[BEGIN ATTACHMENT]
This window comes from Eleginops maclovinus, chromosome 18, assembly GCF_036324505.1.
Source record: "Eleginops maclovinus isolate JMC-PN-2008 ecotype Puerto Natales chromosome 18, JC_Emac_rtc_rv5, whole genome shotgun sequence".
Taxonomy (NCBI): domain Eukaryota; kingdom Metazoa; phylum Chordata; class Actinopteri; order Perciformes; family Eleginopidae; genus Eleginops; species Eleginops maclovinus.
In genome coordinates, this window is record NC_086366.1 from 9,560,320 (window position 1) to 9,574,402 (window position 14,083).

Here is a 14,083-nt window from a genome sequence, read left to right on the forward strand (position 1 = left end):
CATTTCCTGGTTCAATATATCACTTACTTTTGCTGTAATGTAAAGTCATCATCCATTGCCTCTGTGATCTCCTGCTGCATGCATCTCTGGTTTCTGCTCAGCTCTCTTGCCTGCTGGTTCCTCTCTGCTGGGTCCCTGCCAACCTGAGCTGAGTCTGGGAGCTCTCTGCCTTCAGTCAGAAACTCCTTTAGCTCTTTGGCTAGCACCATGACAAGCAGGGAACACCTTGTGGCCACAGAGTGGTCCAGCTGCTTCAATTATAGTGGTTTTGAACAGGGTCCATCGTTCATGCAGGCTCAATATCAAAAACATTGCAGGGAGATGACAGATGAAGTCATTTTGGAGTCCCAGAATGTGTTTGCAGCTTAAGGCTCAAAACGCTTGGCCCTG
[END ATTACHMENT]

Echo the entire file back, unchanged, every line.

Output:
This window comes from Eleginops maclovinus, chromosome 18, assembly GCF_036324505.1.
Source record: "Eleginops maclovinus isolate JMC-PN-2008 ecotype Puerto Natales chromosome 18, JC_Emac_rtc_rv5, whole genome shotgun sequence".
Taxonomy (NCBI): domain Eukaryota; kingdom Metazoa; phylum Chordata; class Actinopteri; order Perciformes; family Eleginopidae; genus Eleginops; species Eleginops maclovinus.
In genome coordinates, this window is record NC_086366.1 from 9,560,320 (window position 1) to 9,574,402 (window position 14,083).

Here is a 14,083-nt window from a genome sequence, read left to right on the forward strand (position 1 = left end):
CATTTCCTGGTTCAATATATCACTTACTTTTGCTGTAATGTAAAGTCATCATCCATTGCCTCTGTGATCTCCTGCTGCATGCATCTCTGGTTTCTGCTCAGCTCTCTTGCCTGCTGGTTCCTCTCTGCTGGGTCCCTGCCAACCTGAGCTGAGTCTGGGAGCTCTCTGCCTTCAGTCAGAAACTCCTTTAGCTCTTTGGCTAGCACCATGACAAGCAGGGAACACCTTGTGGCCACAGAGTGGTCCAGCTGCTTCAATTATAGTGGTTTTGAACAGGGTCCATCGTTCATGCAGGCTCAATATCAAAAACATTGCAGGGAGATGACAGATGAAGTCATTTTGGAGTCCCAGAATGTGTTTGCAGCTTAAGGCTCAAAACGCTTGGCCCTG